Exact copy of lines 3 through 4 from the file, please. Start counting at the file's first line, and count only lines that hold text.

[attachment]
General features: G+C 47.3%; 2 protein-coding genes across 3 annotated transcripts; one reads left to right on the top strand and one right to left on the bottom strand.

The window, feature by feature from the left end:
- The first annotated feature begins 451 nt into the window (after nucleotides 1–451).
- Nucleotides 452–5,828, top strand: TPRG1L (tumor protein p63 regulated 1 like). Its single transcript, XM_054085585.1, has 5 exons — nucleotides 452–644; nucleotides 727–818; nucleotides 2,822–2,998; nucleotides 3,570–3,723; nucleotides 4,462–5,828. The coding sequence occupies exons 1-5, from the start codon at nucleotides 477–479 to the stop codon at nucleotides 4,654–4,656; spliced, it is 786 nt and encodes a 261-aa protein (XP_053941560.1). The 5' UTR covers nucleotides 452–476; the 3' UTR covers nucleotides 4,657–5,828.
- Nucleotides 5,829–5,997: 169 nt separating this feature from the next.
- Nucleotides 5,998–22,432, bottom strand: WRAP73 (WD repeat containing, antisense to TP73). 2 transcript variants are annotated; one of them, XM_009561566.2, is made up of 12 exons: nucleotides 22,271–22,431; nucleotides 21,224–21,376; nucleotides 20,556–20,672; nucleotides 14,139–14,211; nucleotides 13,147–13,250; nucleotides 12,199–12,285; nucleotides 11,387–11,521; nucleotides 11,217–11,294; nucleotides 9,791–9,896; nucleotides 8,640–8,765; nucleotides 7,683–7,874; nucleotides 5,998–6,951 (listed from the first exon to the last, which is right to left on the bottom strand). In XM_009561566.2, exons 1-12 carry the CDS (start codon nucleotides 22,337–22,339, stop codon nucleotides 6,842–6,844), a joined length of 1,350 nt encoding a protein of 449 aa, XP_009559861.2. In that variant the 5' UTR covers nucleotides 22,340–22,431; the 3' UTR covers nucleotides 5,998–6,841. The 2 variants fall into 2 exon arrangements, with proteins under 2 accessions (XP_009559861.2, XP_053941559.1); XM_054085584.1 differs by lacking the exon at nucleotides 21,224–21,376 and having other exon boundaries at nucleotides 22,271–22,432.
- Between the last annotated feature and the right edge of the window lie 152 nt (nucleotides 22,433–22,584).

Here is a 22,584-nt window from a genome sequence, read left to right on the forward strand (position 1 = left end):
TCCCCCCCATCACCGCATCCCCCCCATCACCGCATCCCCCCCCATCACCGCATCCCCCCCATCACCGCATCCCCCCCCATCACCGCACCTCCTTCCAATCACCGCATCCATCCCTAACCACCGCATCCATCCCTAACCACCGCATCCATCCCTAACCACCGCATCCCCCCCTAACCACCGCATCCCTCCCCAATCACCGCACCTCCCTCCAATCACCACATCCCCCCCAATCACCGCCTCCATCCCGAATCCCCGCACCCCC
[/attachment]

- The first annotated feature begins 451 nt into the window (after nucleotides 1–451).
- Nucleotides 452–5,828, top strand: TPRG1L (tumor protein p63 regulated 1 like). Its single transcript, XM_054085585.1, has 5 exons — nucleotides 452–644; nucleotides 727–818; nucleotides 2,822–2,998; nucleotides 3,570–3,723; nucleotides 4,462–5,828. The coding sequence occupies exons 1-5, from the start codon at nucleotides 477–479 to the stop codon at nucleotides 4,654–4,656; spliced, it is 786 nt and encodes a 261-aa protein (XP_053941560.1). The 5' UTR covers nucleotides 452–476; the 3' UTR covers nucleotides 4,657–5,828.